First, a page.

It's important who's driving

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I'm a firm believer that software rots unless you're very careful; and like apples, once one piece starts to go bad the rest quickly follows. The Pragmatic Programmers talk about Software Entropy and The Broken Window Theory and, unfortunately, this week the refactoring project showed how true this is...

We've spent several weeks working on cleaning up this project, but there's a lot of code and it's all in a bit of a state. Things are getting better, we have tests, we have a repeatable build and the code is slowly being beaten into something that will be maintainable. But the rot continues.

Now that we have our source control working properly we can safely let developers work on a branch and develop new functionality without worrying about them breaking other developer's work, or affecting regular releases or bug fixes, etc. Sounds good, but of course the time comes to integrate this new work back into the main branch... Since the other developers aren't that comfortable using branches and don't see the point I offered to help with the merge - mainly so that I could make sure that it was done properly...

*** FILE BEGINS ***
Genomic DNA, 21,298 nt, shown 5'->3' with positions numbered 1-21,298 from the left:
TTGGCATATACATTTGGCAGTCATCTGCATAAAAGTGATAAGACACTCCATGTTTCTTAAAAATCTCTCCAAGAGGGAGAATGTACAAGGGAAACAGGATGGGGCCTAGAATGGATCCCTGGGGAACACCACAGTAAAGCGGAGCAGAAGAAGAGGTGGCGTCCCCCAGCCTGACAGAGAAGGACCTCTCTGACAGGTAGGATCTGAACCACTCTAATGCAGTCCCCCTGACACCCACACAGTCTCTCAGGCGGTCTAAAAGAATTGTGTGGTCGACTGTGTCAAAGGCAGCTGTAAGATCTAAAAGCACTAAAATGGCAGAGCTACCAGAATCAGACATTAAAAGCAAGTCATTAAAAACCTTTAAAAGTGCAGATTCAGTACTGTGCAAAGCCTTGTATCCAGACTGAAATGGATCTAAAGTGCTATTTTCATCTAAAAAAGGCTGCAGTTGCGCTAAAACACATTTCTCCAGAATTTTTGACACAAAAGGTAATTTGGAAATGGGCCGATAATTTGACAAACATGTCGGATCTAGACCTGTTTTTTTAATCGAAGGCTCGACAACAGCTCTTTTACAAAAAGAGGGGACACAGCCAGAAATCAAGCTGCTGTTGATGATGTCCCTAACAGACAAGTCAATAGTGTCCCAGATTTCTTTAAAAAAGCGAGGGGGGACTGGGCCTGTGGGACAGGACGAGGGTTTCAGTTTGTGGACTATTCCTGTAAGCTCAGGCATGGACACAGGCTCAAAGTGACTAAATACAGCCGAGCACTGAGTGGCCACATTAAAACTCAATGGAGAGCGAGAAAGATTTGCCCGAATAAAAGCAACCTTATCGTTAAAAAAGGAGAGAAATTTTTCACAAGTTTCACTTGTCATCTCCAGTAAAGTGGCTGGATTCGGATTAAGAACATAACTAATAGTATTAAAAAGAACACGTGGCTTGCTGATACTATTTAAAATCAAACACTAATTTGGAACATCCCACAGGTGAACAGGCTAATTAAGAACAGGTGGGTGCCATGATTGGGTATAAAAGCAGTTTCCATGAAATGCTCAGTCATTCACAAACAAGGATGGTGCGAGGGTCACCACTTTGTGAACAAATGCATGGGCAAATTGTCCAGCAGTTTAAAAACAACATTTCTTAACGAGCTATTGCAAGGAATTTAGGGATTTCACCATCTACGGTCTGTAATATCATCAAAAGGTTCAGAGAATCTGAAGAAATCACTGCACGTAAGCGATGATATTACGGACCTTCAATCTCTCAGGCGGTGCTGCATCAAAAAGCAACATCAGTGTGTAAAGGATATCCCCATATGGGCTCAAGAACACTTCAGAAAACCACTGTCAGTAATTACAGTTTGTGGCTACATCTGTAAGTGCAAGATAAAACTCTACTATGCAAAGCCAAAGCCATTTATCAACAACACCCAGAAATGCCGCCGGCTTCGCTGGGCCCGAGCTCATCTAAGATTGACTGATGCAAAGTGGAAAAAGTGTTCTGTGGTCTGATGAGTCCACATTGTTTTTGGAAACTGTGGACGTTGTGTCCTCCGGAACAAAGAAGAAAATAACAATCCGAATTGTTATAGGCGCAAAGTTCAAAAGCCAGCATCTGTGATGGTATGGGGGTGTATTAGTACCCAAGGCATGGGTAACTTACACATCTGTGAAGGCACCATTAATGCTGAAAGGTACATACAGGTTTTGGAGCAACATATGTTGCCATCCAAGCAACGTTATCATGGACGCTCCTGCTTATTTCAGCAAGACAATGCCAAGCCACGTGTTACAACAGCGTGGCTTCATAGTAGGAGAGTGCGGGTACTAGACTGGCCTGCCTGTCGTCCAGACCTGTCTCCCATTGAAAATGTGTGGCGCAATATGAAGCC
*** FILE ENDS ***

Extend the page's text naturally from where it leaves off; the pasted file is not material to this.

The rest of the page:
The interesting thing about doing a merge is seeing what's been changed. What I found interesting was how the quality of the new code closely resembled the quality of the old code in the area where the changes had been made. Where changes were made in recently refactored code that was now in good shape the new code was nice and clean; where the changes were in parts of the code that were still a mess the changes were, well, in keeping with the existing style...

This wasn't just a misguided application of the old "make changes in the style of the original code" mantra; it was a quality thing. Where the surrounding code was nicely factored into small functions that did one thing and were named sensibly the changes had been applied in such a way that the new code was also nicely factored, changes were put into their own functions and called appropriately. Yet where a change had to be made to a 300 line function the change was just hacked into the middle of the function.

Where the code was good the developer would keep it good but where it was bad he wouldn't attempt to improve it. In fact, he'd accelerate the rot. This underlined to me just how important it is for a project's driver to be someone who cares. If the project had been started with a little more care and attention then these additional developers could have been added and the quality of work been maintained. Since things were allowed to go rotten very early on the additional developers just increased the rot.

We have a lot of work ahead of us...

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